Disney refused to distribute Michael Moore’s “Fahrenheit 9/11.” Wal-Mart won’t place Jon Stewart’s current No. 1 best-seller, “America (The Book),” on its shelves. And now Warner Bros. is declining to release David O. Russell’s potent new documentary about Iraq, “Soldiers Pay.”
Is this a free country or what?
Actually, all three are available anyway. Moore’s movie was successfully distributed by another company, and it’s now a DVD smash. Most book stores carry “America.” And Russell’s film, which has had limited theatrical play through a small company, will probably reach its widest audience when it turns up on the Independent Film Channel (), at 9:35 p.m. and midnight (ET) on Election Eve (Nov. 1).
According to Russell, the deal was made less than two weeks before the IFC showing. It doesn’t appear on monthly cable schedules, which are printed too far in advance.
Trying to ‘make a difference’
The ambiguously titled “Soldiers Pay,” which focuses on the sacrifices of participants in the second Iraq war, started life as a DVD supplement to a reissue of Russell’s 1999 Gulf War classic, “Three Kings.” He began shooting in June and finished the documentary in August, when someone at Warners spotted a New York Times interview with Russell.
“I thought I could perhaps make a difference before the election, let people see the situation, how Iraqis wanted to get rid of Saddam, but also show what war does to people,” Russell told The Times. Warner Bros. instantly decided the 35-minute movie was too political and dropped it.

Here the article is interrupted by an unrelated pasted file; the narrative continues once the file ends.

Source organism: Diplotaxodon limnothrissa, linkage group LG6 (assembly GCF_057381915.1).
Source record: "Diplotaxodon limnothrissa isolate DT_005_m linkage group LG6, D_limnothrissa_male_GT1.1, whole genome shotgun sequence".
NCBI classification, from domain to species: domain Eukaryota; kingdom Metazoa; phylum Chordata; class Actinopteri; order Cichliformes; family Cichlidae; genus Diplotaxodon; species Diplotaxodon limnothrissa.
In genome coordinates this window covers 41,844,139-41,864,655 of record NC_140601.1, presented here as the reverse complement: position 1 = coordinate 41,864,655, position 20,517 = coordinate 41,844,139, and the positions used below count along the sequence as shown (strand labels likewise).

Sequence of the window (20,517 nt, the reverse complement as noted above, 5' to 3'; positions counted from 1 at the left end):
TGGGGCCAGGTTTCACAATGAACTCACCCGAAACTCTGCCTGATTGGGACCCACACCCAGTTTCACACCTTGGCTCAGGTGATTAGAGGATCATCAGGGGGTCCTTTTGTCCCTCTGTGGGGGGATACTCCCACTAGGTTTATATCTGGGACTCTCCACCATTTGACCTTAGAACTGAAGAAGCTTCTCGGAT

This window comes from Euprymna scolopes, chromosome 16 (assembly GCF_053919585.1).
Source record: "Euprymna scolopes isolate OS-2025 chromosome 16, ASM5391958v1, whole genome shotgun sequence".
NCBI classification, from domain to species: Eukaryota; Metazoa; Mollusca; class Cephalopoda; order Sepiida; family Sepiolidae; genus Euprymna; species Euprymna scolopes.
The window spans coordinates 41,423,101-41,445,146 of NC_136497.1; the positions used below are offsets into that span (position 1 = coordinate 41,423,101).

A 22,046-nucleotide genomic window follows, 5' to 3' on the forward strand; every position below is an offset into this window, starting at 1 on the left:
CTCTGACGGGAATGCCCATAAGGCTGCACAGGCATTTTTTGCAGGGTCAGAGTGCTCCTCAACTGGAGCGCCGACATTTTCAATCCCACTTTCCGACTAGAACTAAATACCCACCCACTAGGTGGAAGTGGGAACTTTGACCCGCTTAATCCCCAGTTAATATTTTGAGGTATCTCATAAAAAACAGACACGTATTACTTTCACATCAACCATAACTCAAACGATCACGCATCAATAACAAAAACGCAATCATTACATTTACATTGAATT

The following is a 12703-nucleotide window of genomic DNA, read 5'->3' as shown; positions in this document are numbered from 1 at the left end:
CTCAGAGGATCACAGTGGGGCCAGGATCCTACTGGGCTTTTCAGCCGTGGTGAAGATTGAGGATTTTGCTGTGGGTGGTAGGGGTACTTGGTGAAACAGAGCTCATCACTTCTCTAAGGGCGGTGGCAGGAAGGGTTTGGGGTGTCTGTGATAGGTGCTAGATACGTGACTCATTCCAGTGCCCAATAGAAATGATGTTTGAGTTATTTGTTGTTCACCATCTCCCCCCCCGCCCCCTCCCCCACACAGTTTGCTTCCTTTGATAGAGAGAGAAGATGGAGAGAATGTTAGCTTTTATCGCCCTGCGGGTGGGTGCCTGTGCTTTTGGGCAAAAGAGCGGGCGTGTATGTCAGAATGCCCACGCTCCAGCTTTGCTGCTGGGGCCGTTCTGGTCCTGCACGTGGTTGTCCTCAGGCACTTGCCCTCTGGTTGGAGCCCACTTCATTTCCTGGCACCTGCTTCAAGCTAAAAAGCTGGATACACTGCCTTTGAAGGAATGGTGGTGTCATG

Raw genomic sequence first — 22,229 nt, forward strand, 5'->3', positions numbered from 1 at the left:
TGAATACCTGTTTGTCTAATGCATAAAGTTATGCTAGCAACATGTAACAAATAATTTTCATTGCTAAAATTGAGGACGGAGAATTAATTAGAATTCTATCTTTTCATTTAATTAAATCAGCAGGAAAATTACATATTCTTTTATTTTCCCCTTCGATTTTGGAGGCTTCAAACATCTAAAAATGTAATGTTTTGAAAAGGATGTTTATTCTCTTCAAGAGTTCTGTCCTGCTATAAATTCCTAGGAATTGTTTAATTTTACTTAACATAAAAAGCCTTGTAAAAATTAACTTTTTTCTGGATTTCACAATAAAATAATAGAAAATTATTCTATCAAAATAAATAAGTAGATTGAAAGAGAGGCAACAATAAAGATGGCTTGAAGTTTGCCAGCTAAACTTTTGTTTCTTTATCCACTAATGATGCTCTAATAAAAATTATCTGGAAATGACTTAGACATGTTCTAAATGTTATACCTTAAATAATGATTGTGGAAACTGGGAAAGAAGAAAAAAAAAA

“They hadn’t even seen the film, which is not inflammatory,” said Russell in a phone interview. “They had asked me if I had any ideas for extras [for the DVD], and I proposed that we talk to some vets and others who had been directly involved, including some actors from ‘Three Kings’ who have since become U.S. citizens.”
He was also intrigued by a newspaper story about American soldiers, including Supply Sergeant Matt Novak, who had discovered millions of dollars in gold and cash in Iraq last year. The plot of “Three Kings” revolves around three soldiers who find Iraqi gold during the 1991 war.
“My brother-in-law, who is a private investigator, found Matt Novak and one of his cohorts,” said Russell. Novak, a Gulf War hero [18 medals] who was given a dishonorable discharge because of his role in finding the money, regards himself as the military’s “fall guy” in the case. Although he was vindicated by one investigator, the incident ended his 12-year military career.
Novak also gives some of the most vivid testimony in the film, describing how he and his fellow soldiers were routinely encouraged to loot Iraqis’ homes, taking not only military equipment but jewelry, DVD players and boxes filled with American dollars. Iraqi street kids are shown taunting them, calling them “Ali Babas” and oil thieves.
“There was a free-for-all,” says Novak, adding that the soldiers would often play video games on the looted computers. He wonders what happened to the trucks full of gold and caches of money they discovered: “Did the Iraqi people get that money back?”